Maurice Sendak, the acclaimed illustrator and author of “Where the Wild Things Are” (1963), died this morning at his Connecticut home from complications of a recent stroke. He was 83.
Rest In Peace.
Sendak was born in Brooklyn, New York on June 10th, 1928, to Polish Jewish immigrant parents Sarah and Philip Sendak, a dressmaker. Sendak described his childhood as a “terrible situation” because of his extended family dying in The Holocaust, which exposed him at an early age to death and the concept of mortality. His love of books began at an early age when he developed health problems and was confined to his bed. He decided to become an illustrator after seeing Walt Disney’s film ’Fantasia’ at the age of twelve.
Sendak didn’t go to college and worked a variety of odd jobs until he was hired by the famous toy store FAO Schwarz as a window dresser in 1948. But illustration was his dream and his break came in 1951 when he was commissioned to do the art for “Wonderful Farm” by Marcel Ayme. By 1957 he was writing his own books.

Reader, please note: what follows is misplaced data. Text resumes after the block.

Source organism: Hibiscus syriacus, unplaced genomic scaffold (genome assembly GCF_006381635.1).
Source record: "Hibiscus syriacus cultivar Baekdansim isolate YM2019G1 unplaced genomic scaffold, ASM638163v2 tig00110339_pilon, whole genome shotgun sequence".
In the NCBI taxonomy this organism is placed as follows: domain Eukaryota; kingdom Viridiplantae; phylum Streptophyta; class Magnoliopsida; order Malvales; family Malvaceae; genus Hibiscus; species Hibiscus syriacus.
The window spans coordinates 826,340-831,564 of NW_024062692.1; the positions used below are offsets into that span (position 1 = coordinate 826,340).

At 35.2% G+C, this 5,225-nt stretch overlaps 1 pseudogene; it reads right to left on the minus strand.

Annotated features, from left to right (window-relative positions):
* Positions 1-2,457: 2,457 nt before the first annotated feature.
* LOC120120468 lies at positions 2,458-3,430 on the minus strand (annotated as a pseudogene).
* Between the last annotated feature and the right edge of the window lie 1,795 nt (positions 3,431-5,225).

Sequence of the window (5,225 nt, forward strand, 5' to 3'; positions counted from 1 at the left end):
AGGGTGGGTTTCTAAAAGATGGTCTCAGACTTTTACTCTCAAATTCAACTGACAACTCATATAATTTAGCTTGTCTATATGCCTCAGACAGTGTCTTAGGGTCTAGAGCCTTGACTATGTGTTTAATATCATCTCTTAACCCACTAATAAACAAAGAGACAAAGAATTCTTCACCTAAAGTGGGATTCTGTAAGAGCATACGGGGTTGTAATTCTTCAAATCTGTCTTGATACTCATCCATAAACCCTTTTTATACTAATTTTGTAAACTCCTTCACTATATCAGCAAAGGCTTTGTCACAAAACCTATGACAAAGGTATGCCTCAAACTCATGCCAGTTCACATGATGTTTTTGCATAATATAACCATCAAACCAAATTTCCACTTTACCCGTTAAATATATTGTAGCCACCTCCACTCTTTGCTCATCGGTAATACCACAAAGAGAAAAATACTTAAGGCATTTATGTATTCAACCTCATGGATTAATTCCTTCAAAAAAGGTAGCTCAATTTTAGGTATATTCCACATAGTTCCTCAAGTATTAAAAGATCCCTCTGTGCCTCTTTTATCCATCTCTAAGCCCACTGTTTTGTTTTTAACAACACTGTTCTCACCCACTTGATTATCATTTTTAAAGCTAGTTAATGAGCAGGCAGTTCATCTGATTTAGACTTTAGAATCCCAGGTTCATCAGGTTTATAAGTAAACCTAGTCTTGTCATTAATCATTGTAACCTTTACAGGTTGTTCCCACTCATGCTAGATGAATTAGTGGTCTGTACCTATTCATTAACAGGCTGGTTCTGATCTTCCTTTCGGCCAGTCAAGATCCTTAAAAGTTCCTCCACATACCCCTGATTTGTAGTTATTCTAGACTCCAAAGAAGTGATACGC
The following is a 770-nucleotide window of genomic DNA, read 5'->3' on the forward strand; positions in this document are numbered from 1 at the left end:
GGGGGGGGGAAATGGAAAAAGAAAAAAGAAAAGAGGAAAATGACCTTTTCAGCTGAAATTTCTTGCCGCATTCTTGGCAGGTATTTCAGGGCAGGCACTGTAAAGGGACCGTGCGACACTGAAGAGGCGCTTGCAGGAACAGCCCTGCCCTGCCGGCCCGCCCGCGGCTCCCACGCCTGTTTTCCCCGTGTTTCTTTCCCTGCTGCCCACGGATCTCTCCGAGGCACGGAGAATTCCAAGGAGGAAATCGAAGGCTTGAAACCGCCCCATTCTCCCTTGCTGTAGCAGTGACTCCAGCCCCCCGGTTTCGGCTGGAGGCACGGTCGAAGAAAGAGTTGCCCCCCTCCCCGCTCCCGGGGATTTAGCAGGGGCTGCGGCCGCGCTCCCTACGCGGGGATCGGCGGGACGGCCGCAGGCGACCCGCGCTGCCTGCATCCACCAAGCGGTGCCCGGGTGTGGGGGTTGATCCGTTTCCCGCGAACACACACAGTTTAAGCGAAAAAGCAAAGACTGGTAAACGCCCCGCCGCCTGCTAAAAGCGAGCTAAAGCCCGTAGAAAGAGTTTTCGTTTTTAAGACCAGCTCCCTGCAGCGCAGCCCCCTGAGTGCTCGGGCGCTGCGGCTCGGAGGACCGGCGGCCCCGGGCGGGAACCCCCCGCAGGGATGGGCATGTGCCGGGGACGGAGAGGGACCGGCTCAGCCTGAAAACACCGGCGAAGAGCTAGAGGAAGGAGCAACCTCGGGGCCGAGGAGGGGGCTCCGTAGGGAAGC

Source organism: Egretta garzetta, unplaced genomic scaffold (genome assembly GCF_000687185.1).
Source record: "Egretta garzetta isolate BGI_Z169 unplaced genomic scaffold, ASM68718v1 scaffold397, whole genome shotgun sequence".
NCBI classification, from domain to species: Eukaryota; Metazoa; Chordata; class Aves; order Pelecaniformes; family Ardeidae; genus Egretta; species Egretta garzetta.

In 1963 Sendak gained international acclaim after writing and illustrating “Where the Wild Things Are”.
Among the other titles he wrote and illustrated, all from Harper & Row, are “In the Night Kitchen” (1970) and “Outside Over There” (1981), which together with “Where the Wild Things Are” form a trilogy; “The Sign on Rosie’s Door” (1960); “Higglety Pigglety Pop!” (1967); and “The Nutshell Library” (1962), a boxed set of four tiny volumes comprising “Alligators All Around,” “Chicken Soup With Rice,” “One Was Johnny” and “Pierre.”
His many awards and achievements include the Randolph Caldecott Medal, the Hans Christian Andersen Award in 1970, and a Laura Ingalls Wilder Medal in 1983. President Bill Clinton awarded Sendak a National Medal of the Arts in 1996 and in 2009 President Obama read “Where the Wild Things Are” for the Easter Egg Roll.